Carbon capture and air quality

UCI Solutions that Scale researchers are seeking ways to remove planet-warming gases from the atmosphere and exploring the impacts of declining fossil fuel use

It’s like trying to find a specific kind of needle in a haystack. Chancellor’s Professor Jenny Yang and her lab students in the UCI Department of Chemistry are researching ways of plucking planet-warming carbon dioxide gas straight out of the air by working to synthesize molecules that can react with CO2 and, in the process, remove it from the atmosphere. It can then be sequestered or used to make non-planet-warming products.

Jenny Yang
Meet the Expert: Jenny Yang, Chancellor's Professor of chemistry

CO2 only exists in trace amounts in the atmosphere relative to other gases such as nitrogen and oxygen. “We’re trying to find the right molecule that can bind to CO2 again and again in the presence of oxygen and water,” says Yang, who’s one of the UCI professors affiliated with the Solutions that Scale program that aims to determine globally applicable solutions to climate change and environmental degradation. “And we want something that’s cheap and scalable.”

Furthermore, they need a solution that can transfer to such environments as industrial operations, a solution that stakeholders can readily access. “We’re looking at molecules that are already produced as commodity chemicals or can easily be synthesized cheaply at a large scale,” Yang says.

Allie Zito is among the grad students in her lab at Frederick Reines Hall using electrochemical techniques to synthesize and test carbon-capturing molecules. One aim, she says, is to create a molecule that can remove CO2 from the fumes emitted by flues in places such as gas power plants. Emissions from flues, according to the Environmental Protection Agency, account for roughly 25 percent of all CO2 emissions in the U.S.

And Zito has plans for that captured carbon dioxide. She’s trying to make a CO2 supply, or feedstock, for use in new materials and chemicals.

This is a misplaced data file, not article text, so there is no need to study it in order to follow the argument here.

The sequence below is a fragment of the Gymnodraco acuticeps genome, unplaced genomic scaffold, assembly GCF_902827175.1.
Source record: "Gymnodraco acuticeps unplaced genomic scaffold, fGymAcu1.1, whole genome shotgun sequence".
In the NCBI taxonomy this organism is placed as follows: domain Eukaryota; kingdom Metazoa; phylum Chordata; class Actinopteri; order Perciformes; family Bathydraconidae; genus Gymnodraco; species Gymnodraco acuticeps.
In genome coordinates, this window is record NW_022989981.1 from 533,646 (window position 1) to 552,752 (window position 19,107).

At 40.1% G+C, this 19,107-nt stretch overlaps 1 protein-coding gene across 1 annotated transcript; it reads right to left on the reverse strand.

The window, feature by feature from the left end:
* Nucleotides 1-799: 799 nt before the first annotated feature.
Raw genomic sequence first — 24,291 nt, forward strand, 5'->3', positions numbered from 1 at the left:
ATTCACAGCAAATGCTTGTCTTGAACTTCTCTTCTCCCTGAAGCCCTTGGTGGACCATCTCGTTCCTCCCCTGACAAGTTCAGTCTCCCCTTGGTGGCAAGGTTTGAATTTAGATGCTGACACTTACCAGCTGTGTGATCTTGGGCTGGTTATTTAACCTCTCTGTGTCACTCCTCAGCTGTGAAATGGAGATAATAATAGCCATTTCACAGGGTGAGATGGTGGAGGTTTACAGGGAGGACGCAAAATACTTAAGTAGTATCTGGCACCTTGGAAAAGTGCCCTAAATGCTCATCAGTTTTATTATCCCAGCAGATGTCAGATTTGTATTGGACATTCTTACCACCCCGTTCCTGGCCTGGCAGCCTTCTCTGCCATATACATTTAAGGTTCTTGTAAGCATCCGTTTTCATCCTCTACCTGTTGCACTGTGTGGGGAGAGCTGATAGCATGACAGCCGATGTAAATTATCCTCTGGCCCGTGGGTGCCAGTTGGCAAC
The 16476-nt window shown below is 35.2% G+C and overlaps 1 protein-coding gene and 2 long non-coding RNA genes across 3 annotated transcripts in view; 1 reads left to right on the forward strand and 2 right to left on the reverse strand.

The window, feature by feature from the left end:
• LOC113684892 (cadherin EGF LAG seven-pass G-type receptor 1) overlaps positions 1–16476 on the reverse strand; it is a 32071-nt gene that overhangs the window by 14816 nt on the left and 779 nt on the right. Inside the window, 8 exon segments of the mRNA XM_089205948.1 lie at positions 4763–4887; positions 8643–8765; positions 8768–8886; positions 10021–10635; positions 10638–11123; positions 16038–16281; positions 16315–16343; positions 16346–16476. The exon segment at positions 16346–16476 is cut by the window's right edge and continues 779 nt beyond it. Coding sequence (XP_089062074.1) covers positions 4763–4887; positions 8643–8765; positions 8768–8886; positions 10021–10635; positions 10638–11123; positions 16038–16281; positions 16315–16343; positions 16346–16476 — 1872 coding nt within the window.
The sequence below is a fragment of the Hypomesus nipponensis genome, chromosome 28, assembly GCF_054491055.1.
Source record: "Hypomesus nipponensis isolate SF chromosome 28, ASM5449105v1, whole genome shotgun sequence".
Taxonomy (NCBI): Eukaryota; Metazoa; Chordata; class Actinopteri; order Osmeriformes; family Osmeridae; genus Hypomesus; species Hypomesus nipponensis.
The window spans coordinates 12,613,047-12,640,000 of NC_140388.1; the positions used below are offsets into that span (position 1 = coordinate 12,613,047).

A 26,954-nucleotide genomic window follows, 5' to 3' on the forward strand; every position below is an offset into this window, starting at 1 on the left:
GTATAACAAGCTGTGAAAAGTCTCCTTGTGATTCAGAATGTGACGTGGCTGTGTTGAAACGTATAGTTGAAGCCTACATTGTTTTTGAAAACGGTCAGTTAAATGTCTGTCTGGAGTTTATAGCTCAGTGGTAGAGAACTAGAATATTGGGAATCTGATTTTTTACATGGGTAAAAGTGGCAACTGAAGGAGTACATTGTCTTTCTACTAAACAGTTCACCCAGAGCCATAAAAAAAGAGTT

Allie Zito works in her lab
Ph.D. Allie Zito works in her lab, searching for molecules that can react with and capture atmospheric carbon dioxide.

One challenge for the Ph.D. student, who’s collaborating with theoretical chemists from UCLA and engineers at Massachusetts Institute of Technology, who will take the captured carbon and figure out ways of distributing it in the economy, is to synthesize a molecule that will capture CO2 while in the presence of oxygen and water. These two mainstays of the atmosphere tend to react relatively easily with other chemicals and could disrupt the carbon capturing by reacting with Zito’s synthesized molecule before it has a chance to react with CO2.

The lab of Barbara Finlayson-Pitts in the Department of Chemistry and AirUCI program is also focused on the atmosphere but with a different lens: It’s working to understand how air quality is evolving and will continue to evolve as climate change unfolds – and as societies begin to shift away from fossil fuels.

One of its projects is centered on sulfur-containing pollutants that contribute to smog in Southern California – indeed, throughout the world – with accompanying air quality-related health and climate impacts. One of the pollutants, sulfur dioxide, forms during the combustion of some fossil fuels. It’s also produced via the atmospheric oxidation of organosulfur compounds generated by biological processes in coastal and some agricultural areas.

In a Proceedings of the National Academy of Sciences paper, a team led by the Finlayson-Pitts lab describes how in coastal regions such as Southern California, sulfur dioxide concentrations in the atmosphere stand to decline as fossil fuel emissions decrease – but not as much as might initially be expected because, the researchers found, the molecule will still be forming from the biological sources. 

“In addition, these non-fossil fuel sources generate a second sulfur compound that efficiently forms particles in air when it combines with compounds that are ubiquitous in air from a variety of sources, including human breath, agricultural processes and some carbon dioxide capture approaches,” Finlayson-Pitts says. “This research illustrates the importance of understanding both anthropogenic and natural sources of different atmospheric chemical species and how they interact in complex ways to influence air quality and climate.”

– Lucas Van Wyk Joel